Your child and M.E.

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Your child's medication

Your child's medication

While there is no single medication that can improve M.E. as a whole, some medicines that might be able to help with individual symptoms or aspects of M.E. These include melatonin for sleep, and amitriptyline for pain.

As with all medication, do not give more than the prescribed dose, and keep out of reach of young children.

The 2021 NICE guideline for M.E. advises the following regarding medication:

"1.12.16 Offer people with ME/CFS a medication review in line with the NICE guidelines on medicines adherence and medicines optimisation.

"1.12.17 Take into account when prescribing that people with ME/CFS may be more intolerant of drug treatment. Consider:

  • starting medicines at a lower dose than in usual clinical practice
  • gradually increasing the dose if the medicine is tolerated.

"1.12.18 Drug treatment for the symptoms associated with ME/CFS for children and young people should only be started under guidance or supervision from a medical professional trained and experienced in paediatric prescribing."


If your child is having problems getting off to sleep even after working on their sleep hygiene, some specialist paediatric consultants may discuss trying Melatonin.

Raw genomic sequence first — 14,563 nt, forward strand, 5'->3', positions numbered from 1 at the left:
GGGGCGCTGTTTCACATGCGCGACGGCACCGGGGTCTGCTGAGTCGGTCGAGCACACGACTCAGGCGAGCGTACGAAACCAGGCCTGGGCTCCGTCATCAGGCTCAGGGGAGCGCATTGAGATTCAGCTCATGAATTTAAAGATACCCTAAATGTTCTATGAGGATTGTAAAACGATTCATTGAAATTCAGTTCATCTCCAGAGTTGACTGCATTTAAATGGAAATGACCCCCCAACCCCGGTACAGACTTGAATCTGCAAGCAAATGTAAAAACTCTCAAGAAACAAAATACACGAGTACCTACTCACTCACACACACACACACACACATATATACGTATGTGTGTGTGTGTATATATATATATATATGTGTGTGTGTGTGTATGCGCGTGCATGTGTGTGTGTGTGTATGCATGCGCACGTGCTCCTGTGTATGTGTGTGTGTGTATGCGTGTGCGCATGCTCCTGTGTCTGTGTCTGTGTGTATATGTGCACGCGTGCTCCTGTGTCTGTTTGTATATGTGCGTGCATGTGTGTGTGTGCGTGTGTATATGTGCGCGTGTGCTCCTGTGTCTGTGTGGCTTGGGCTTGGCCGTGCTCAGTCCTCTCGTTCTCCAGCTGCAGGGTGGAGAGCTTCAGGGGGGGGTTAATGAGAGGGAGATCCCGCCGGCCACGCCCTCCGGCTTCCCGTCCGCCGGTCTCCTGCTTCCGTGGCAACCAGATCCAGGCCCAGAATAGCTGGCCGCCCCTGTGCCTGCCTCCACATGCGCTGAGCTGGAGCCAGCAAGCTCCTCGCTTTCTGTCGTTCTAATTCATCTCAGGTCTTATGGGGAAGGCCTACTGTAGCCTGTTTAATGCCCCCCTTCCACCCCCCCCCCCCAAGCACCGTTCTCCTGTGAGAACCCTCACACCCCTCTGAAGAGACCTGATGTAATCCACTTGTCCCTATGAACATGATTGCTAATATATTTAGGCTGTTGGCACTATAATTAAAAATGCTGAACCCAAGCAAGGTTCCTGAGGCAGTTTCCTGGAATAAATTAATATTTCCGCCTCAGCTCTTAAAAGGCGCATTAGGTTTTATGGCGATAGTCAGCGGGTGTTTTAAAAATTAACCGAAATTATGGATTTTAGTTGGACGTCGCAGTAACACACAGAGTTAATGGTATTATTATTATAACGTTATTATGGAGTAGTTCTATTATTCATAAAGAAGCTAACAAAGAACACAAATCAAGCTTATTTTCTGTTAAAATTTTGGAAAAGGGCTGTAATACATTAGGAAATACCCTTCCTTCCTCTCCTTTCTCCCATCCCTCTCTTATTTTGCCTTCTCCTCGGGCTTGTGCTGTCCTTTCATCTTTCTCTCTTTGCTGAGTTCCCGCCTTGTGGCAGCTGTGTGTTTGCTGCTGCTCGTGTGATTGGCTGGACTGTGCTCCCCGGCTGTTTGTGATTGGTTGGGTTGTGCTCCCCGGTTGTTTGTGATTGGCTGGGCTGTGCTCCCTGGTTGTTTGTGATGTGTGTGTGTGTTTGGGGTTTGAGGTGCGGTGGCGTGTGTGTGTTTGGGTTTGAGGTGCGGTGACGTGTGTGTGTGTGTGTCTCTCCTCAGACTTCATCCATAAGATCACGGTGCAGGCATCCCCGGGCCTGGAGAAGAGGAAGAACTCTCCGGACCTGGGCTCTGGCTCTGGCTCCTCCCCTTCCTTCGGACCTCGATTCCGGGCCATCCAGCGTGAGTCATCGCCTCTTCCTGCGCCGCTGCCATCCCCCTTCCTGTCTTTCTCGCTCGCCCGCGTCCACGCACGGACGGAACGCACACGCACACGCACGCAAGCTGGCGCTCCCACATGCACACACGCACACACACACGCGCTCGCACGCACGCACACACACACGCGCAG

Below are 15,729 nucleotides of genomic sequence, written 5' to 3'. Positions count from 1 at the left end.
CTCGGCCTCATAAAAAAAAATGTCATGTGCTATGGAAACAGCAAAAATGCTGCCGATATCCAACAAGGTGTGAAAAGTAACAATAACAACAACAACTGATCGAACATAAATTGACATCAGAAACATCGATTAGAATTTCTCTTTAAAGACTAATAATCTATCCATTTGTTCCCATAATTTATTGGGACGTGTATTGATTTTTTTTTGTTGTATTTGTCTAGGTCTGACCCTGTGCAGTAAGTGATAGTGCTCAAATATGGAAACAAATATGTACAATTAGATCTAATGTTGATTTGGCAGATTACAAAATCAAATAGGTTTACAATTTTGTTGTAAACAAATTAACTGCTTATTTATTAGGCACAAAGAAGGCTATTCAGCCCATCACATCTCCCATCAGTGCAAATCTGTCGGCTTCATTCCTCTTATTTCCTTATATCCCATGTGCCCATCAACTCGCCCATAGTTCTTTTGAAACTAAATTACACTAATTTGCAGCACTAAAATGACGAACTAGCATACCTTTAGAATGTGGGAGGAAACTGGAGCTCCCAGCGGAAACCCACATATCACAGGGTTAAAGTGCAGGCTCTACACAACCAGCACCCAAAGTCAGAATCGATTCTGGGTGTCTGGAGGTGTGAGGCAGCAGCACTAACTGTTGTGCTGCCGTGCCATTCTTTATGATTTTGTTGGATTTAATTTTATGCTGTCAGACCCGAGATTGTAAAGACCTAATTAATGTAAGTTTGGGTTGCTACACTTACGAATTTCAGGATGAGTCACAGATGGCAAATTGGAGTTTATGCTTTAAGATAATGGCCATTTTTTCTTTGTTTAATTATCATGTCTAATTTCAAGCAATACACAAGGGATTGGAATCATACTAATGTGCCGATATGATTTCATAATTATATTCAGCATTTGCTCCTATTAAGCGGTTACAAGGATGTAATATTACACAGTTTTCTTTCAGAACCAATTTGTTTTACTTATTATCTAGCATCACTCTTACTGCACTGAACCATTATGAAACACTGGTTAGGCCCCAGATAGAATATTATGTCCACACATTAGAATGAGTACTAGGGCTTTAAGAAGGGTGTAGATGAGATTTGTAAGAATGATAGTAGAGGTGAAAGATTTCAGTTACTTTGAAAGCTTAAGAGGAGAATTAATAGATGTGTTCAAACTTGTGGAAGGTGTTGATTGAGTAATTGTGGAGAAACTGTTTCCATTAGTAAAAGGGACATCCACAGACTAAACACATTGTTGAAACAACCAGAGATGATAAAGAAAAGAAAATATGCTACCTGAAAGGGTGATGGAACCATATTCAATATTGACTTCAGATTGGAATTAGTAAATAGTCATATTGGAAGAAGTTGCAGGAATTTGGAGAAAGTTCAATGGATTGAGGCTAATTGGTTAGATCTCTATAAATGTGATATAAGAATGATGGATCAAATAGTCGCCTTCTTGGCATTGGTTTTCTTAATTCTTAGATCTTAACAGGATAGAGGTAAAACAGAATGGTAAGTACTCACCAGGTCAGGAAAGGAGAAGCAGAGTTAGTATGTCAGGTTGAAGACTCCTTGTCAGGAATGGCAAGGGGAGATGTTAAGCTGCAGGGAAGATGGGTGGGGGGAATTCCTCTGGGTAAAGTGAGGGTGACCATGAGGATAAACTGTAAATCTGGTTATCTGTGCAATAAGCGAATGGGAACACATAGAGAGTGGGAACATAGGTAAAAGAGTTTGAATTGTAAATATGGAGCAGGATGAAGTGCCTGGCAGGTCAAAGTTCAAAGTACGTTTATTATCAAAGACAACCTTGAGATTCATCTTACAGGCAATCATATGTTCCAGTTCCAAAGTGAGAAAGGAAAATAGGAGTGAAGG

Melatonin is a hormone produced by the pineal gland in your brain – mainly at night – and this natural hormone is important for controlling sleep and your biological clock. Your child may be prescribed a chemically reproduced form of melatonin, licenced for use in adults in the UK. If you have concerns, please don’t hesitate to raise these with your consultant.

This is usually given once a night about half an hour before bedtime, and your child needs to be ready to go to sleep, ie. resting in bed and not being busy around the house.

Melatonin’s use in M.E. is relatively new, and we do not know whether there are long term or rare side effects. There are no studies in this patient group. It is unlicensed in paediatrics in the UK, which means it's not currently generally available and can only be prescribed by consultants. What is vital is that’s its use and period of time taken, with reviews, must be managed by your specialist consultant.


Some doctors use the drug amitriptyline to help people with M.E. manage their pain. As it also makes you sleepy, it is particularly useful for young people who have pain and cannot sleep.

Although amitriptyline is an antidepressant if used in a larger dose, that isn't why it is used for M.E.

If it's prescribed for your child, they will be taking a relatively low dose, usually starting between 5mg and 20mg and slowly increasing up to 40mg or 50mg (depending on their weight). They will be asked to take it once a day and it is best to take it in the early evening with your meal.

Side effects at this small dose are unusual, but some people do say they can feel generally unwell with it. If this is the case, you and your child can speak to your doctor about reducing the dose to 5mg a day, and then increasing it gradually back up to the original starting dose.